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(smh.com.au)   Parking police hoist legally parked car, paint double yellow lines around it, put it back down, then issue a parking ticket   (smh.com.au) divider line 94
    More: Asinine  
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5645 clicks; posted to Main » on 30 Aug 2001 at 12:18 AM (12 years ago)   |  Favorite    |   share:  Share on Twitter share via Email Share on Facebook   more»



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2001-08-30 12:23:28 AM
See? Even cops can make Mentos ads!
 
2001-08-30 12:24:12 AM
Sounds like something that the Parking Nazis at Oklahoma State University would do.
 
2001-08-30 12:28:11 AM
"Mr Peters, who has parked his car in the same spot outside his shop in west London for the past 20 years, said he did not know whether to laugh or cry after the incident"

Neither dude. Just shove the ticket up the cops arse.
 
2001-08-30 12:33:05 AM
I cant believe they put it back.

In america the car would have been ticked 3 times, towed, searched, the trunk popped and the whole car impounded and held hostage for the ticket and $200 in 'impound fees'.

Ahhh city life.
 
2001-08-30 12:36:57 AM
what is 'barmy'?
 
2001-08-30 12:45:41 AM
 
2001-08-30 12:46:46 AM
Barmy = a few roos short of the top paddock.
 
2001-08-30 12:50:06 AM
 
2001-08-30 12:51:26 AM

But since these are soccer fans, here the barmy you will meet.


 
2001-08-30 12:54:49 AM
Is it a derivation of "balmy", in its 'clouded mind' connotation?
 
2001-08-30 12:55:56 AM
Oop. Flakeloaf's dictionary sez I'm right.
 
2001-08-30 01:14:37 AM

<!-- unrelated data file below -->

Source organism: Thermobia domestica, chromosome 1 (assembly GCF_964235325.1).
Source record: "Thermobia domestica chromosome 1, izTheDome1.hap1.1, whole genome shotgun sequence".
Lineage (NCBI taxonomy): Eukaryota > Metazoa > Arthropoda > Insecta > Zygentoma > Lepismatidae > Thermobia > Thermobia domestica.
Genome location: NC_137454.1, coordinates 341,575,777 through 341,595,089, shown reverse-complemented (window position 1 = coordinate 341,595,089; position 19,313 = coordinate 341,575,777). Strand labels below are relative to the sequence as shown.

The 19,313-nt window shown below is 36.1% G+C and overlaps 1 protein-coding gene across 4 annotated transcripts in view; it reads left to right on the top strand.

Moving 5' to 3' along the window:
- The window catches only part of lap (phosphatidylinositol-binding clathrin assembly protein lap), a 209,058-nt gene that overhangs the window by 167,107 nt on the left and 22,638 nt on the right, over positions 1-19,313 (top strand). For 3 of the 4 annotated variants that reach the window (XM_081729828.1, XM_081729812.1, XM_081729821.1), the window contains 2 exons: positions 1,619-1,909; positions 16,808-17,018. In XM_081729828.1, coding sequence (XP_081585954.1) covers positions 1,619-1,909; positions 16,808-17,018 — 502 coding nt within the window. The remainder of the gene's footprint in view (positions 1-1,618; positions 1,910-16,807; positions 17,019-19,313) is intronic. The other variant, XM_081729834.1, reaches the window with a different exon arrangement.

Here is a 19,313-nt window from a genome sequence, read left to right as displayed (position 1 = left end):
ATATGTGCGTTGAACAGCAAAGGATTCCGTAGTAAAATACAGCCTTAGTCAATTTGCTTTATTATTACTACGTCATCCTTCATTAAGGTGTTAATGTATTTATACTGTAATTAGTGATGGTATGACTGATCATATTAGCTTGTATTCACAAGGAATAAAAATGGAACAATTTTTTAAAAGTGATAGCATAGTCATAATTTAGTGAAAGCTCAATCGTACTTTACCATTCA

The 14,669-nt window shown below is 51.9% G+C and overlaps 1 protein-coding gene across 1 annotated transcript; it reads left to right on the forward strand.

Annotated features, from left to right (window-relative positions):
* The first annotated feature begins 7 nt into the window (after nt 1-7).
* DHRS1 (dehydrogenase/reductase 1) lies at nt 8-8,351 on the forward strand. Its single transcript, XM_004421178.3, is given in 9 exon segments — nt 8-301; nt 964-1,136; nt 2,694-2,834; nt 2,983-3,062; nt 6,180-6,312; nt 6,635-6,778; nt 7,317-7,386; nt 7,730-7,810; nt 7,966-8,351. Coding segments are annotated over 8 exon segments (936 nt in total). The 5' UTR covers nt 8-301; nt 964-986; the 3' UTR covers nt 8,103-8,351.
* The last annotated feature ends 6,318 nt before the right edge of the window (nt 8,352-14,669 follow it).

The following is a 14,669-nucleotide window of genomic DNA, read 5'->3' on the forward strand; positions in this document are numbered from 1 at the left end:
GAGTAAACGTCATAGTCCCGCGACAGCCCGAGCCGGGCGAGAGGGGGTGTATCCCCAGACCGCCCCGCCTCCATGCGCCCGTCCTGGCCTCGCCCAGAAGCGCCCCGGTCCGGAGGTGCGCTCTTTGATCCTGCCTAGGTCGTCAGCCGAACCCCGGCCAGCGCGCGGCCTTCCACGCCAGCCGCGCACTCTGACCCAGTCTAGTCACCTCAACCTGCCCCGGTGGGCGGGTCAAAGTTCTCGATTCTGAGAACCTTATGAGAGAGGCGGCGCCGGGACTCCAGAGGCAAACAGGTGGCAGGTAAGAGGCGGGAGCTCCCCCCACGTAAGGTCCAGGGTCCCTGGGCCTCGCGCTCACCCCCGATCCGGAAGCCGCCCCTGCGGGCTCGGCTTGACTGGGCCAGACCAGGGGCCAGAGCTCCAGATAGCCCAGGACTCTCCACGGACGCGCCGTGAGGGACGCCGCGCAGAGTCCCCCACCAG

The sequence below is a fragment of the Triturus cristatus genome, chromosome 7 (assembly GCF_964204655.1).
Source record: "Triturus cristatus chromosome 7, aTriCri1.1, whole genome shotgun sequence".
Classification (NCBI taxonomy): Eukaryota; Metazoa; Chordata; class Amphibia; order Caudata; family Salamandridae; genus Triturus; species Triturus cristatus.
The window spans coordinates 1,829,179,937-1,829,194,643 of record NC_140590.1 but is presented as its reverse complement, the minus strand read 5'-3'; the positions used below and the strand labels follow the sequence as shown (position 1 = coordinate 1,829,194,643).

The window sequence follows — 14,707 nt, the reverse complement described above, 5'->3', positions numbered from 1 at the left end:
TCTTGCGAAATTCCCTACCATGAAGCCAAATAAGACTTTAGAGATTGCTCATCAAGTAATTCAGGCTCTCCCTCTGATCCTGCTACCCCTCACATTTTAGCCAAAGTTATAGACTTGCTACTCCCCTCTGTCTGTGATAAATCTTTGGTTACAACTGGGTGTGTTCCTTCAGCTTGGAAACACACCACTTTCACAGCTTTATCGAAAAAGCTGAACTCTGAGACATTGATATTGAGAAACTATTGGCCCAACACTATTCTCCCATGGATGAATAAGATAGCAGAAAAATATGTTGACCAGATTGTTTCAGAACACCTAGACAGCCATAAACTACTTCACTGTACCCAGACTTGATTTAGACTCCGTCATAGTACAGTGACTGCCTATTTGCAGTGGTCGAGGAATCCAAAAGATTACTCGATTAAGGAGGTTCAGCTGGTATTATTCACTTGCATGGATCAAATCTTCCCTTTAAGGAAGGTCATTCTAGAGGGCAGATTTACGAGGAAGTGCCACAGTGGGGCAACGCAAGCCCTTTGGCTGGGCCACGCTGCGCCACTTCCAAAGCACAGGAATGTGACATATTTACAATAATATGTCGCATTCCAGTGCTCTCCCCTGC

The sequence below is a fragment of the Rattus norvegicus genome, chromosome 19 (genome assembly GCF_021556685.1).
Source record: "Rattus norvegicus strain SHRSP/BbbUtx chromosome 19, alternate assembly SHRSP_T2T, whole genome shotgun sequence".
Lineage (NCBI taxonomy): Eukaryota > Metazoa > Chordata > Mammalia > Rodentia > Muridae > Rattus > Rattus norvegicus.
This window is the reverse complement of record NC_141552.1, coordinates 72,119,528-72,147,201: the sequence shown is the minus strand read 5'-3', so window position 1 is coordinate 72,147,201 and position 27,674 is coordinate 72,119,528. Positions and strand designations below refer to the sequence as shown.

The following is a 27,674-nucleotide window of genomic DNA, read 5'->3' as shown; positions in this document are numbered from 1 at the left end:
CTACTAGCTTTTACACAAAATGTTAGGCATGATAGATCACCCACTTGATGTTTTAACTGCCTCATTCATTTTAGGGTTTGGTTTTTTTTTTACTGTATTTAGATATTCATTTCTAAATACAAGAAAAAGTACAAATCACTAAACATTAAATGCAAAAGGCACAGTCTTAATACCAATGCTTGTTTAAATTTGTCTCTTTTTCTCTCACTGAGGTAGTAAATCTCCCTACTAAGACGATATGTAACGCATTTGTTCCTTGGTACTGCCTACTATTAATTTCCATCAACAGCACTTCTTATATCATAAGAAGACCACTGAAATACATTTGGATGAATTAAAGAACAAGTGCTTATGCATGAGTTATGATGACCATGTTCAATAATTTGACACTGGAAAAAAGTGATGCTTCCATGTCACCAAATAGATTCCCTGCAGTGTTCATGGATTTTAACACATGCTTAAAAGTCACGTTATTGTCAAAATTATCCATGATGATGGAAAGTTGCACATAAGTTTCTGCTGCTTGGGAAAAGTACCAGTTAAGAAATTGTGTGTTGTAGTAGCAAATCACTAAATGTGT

lol
 
2001-08-30 01:46:33 AM
the only thing that stuck out in the entire article was the use of the word fortnight.
 
2001-08-30 01:59:24 AM
yeah, man... those pigs are sooo farkin barmy, bro... man
 
2001-08-30 02:03:11 AM
farking silly english......

what a spot of jolly good fun, eh?
 
2001-08-30 02:07:05 AM
word fortnight. = two week vacation
 
2001-08-30 02:09:29 AM


...my 2 cents
 
2001-08-30 02:53:39 AM
fortnight = two weeks.
 
2001-08-30 03:02:24 AM
i know what it means, but the only other time i've seen it used was in a wizard of id comic.
 
2001-08-30 03:06:18 AM
So I take it the word fortnight isn't widely used in America?
 
2001-08-30 03:32:07 AM
The word whatsa?
 
2001-08-30 03:45:58 AM
"So I take it the word fortnight isn't widely used in America?"

Ummm pretty much it's only used is when making fun of the British, or at least making fun of *something* while laying on a fake british accent...

Yup, never heard it used otherwise.
 
2001-08-30 03:55:56 AM
Wow - i thought everyone used "fortnight".

I wonder from whence it was derived - will one of my co-farkers enlighten me?
 
2001-08-30 04:12:51 AM
fortnight = fourteen nights?

Just a wild guess. But I've noticed I don't use it so much anymore, now I'm living in Japan, because of the bloody American influence on English language study over here! No Japanese friends of mine know what it means!
 
2001-08-30 04:34:17 AM
forsooth what blows yonder - tis tsubaki
 
2001-08-30 04:47:26 AM
thongs
 
2001-08-30 05:03:25 AM
fortnight? two weeks? has the same number of syllables, so there's no real difference in saying either or
 
2001-08-30 05:37:07 AM